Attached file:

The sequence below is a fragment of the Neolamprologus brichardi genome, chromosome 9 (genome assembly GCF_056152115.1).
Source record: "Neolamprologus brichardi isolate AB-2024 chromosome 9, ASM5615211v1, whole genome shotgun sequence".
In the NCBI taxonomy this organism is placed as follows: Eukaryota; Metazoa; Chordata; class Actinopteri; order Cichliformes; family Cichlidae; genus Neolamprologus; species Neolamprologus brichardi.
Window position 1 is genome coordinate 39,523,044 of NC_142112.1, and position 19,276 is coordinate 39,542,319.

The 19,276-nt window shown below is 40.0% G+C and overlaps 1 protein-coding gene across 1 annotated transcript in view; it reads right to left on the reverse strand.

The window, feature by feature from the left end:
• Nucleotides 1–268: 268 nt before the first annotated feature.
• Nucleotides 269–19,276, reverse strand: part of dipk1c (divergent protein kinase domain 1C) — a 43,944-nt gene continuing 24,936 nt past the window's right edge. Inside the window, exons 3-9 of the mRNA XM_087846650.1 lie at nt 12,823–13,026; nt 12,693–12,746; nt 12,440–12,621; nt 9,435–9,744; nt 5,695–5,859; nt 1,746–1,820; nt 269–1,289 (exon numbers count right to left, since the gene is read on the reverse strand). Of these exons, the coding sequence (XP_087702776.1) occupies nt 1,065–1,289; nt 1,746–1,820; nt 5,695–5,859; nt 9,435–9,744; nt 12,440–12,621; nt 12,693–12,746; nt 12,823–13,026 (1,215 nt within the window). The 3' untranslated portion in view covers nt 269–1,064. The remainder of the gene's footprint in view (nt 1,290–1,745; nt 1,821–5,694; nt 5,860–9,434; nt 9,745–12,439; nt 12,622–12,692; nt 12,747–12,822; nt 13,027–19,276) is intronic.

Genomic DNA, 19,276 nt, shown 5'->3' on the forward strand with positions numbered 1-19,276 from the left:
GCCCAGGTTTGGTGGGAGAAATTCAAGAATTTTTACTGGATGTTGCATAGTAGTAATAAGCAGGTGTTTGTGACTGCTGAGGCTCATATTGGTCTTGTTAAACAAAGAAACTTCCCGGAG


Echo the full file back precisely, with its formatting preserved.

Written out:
The sequence below is a fragment of the Neolamprologus brichardi genome, chromosome 9 (genome assembly GCF_056152115.1).
Source record: "Neolamprologus brichardi isolate AB-2024 chromosome 9, ASM5615211v1, whole genome shotgun sequence".
In the NCBI taxonomy this organism is placed as follows: Eukaryota; Metazoa; Chordata; class Actinopteri; order Cichliformes; family Cichlidae; genus Neolamprologus; species Neolamprologus brichardi.
Window position 1 is genome coordinate 39,523,044 of NC_142112.1, and position 19,276 is coordinate 39,542,319.

The 19,276-nt window shown below is 40.0% G+C and overlaps 1 protein-coding gene across 1 annotated transcript in view; it reads right to left on the reverse strand.

The window, feature by feature from the left end:
• Nucleotides 1–268: 268 nt before the first annotated feature.
• Nucleotides 269–19,276, reverse strand: part of dipk1c (divergent protein kinase domain 1C) — a 43,944-nt gene continuing 24,936 nt past the window's right edge. Inside the window, exons 3-9 of the mRNA XM_087846650.1 lie at nt 12,823–13,026; nt 12,693–12,746; nt 12,440–12,621; nt 9,435–9,744; nt 5,695–5,859; nt 1,746–1,820; nt 269–1,289 (exon numbers count right to left, since the gene is read on the reverse strand). Of these exons, the coding sequence (XP_087702776.1) occupies nt 1,065–1,289; nt 1,746–1,820; nt 5,695–5,859; nt 9,435–9,744; nt 12,440–12,621; nt 12,693–12,746; nt 12,823–13,026 (1,215 nt within the window). The 3' untranslated portion in view covers nt 269–1,064. The remainder of the gene's footprint in view (nt 1,290–1,745; nt 1,821–5,694; nt 5,860–9,434; nt 9,745–12,439; nt 12,622–12,692; nt 12,747–12,822; nt 13,027–19,276) is intronic.

Genomic DNA, 19,276 nt, shown 5'->3' on the forward strand with positions numbered 1-19,276 from the left:
GCCCAGGTTTGGTGGGAGAAATTCAAGAATTTTTACTGGATGTTGCATAGTAGTAATAAGCAGGTGTTTGTGACTGCTGAGGCTCATATTGGTCTTGTTAAACAAAGAAACTTCCCGGAG